The EFF attorney, Kevin Bankston, added that "these allegations — in particular, the troubling accusation that Facebook users' information was misused to enable the claimed email hack — raise serious questions about whether or not 400 million people should be entrusting their online privacy to Facebook."
We also asked Harvard University about Mark's actions, which occurred while he was a sophomore. Harvard would not comment specifically on this situation:
"The Administrative Board considers each case on an individual basis and we do not comment on cases involving Harvard students, faculty, or staff. We also do not speculate on how we might respond since all decisions are based on thorough review of the specific facts presented and the students' responses to those facts."
Ben Edelman, a lawyer, privacy hawk, and Ph.D at Harvard Business School, was startled by the email break-in, as well as the way in which Mark Zuckerberg acquired the information necessary to do it:
No one expects a web site to retain a mistyped password, and certainly no one expects a site admin to use that password to access a user's account on another site. When a user logs into a site, the user rightly expects that his password is used only to authenticate his connection — not to gain access to the user's other accounts on other sites. Users naturally trust that site admins will respect the confidentiality of users' information and especially users' passwords. For an admin to take a user's password, and use it to access other sites, is a serious violation of users' expectations.
Given all this, we had three questions for Facebook:
Does Mark regret his 2004 actions?
Facebook gave us a similar response to the one it provided last week: "We're not going to respond to allegations from unnamed sources." The company has not denied that the break-ins took place.
Does Facebook still retain users' failed logins?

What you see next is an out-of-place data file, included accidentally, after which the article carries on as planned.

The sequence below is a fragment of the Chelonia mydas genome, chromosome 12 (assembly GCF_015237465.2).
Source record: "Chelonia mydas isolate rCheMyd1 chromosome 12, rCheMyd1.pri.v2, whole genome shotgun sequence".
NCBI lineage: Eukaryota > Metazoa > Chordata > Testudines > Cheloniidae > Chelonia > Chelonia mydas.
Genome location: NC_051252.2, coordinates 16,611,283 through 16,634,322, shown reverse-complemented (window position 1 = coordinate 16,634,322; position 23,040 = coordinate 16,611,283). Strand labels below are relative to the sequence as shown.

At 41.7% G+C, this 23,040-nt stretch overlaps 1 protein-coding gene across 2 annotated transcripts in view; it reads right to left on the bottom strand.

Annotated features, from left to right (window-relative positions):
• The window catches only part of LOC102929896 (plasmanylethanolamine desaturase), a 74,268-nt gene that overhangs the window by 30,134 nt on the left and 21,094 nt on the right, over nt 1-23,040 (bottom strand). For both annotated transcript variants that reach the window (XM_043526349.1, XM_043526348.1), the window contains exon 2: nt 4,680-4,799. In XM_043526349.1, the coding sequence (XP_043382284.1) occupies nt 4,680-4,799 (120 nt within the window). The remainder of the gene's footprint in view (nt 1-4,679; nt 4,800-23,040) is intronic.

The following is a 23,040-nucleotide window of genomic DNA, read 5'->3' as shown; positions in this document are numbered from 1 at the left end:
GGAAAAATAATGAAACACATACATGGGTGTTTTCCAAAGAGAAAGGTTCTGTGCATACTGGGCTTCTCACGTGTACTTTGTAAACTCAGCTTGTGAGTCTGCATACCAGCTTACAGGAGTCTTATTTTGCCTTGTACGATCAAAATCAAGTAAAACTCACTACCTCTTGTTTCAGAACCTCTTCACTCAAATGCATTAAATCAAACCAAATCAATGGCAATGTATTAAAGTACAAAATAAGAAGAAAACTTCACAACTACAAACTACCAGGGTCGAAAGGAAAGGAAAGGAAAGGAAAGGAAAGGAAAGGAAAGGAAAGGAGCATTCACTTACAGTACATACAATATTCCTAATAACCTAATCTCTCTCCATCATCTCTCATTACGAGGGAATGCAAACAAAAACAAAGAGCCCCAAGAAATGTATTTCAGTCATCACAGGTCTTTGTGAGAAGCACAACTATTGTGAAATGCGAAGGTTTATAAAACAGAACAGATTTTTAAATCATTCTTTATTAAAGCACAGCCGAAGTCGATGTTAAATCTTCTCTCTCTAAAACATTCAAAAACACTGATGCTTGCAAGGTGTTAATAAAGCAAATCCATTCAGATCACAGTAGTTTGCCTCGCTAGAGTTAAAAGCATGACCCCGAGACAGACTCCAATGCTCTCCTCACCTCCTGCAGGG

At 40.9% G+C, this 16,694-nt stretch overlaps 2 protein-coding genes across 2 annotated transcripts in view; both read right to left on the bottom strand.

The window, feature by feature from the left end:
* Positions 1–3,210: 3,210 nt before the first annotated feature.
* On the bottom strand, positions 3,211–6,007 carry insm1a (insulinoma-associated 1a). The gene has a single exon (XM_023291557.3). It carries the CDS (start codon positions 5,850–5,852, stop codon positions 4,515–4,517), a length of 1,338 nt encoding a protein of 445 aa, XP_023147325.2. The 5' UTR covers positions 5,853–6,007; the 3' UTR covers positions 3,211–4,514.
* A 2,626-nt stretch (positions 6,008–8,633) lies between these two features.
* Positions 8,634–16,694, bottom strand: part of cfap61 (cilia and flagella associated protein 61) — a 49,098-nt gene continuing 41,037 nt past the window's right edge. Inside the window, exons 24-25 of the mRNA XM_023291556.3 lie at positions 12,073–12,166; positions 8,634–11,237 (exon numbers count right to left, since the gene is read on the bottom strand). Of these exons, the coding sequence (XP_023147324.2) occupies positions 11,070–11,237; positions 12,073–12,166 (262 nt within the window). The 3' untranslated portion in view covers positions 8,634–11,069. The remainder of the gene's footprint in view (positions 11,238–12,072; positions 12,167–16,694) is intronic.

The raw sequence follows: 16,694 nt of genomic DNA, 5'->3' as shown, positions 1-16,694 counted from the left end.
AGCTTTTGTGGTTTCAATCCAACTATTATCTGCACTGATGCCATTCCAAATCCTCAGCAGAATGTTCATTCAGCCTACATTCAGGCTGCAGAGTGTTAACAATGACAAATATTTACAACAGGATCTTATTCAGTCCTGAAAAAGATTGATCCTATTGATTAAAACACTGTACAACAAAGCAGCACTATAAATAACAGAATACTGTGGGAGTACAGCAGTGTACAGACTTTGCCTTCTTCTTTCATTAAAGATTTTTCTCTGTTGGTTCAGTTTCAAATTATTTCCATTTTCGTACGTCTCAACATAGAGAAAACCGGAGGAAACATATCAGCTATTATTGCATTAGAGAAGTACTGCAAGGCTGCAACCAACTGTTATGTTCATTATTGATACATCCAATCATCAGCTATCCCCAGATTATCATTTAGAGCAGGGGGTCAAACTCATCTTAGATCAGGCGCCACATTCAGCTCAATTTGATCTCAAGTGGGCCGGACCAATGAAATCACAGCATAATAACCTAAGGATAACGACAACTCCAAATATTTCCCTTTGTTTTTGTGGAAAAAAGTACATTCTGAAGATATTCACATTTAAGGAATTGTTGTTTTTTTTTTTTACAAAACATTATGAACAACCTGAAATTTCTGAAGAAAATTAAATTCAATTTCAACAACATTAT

Facebook did not directly answer this question. It provided a general discussion of how it views login information:
The login is one of the most important barriers to unauthorized access to accounts. As such, of course we do lots of analysis over how it is used and have many related sophisticated systems as a result to prevent brute force and other attacks. However, we do not discuss these measures to protect their effectiveness.
Does Facebook have safeguards in place to prevent all employees from improperly accessing user data, or is such access simply punishable after-the-fact?
The privacy and security of our users' information is of paramount importance to us. While, for security reasons, we do not publicly disclose all of the safeguards we have in place, we have advanced internal tools that restrict access to information to those who need it to do their jobs (an example would be someone on our User Operations team who helps people fix problems with their accounts).
A cross functional committee of senior employees decide on a case by case basis who gets access to these tools. Most employees do not have access to these tools at all. In addition, employees who are approved to access these internal tools must sign an agreement and complete an extensive training program beforehand. Finally, we track the actions performed through internal tools, each use is logged and requires the employee to explain the purpose of his or her use, and we audit all of this regularly.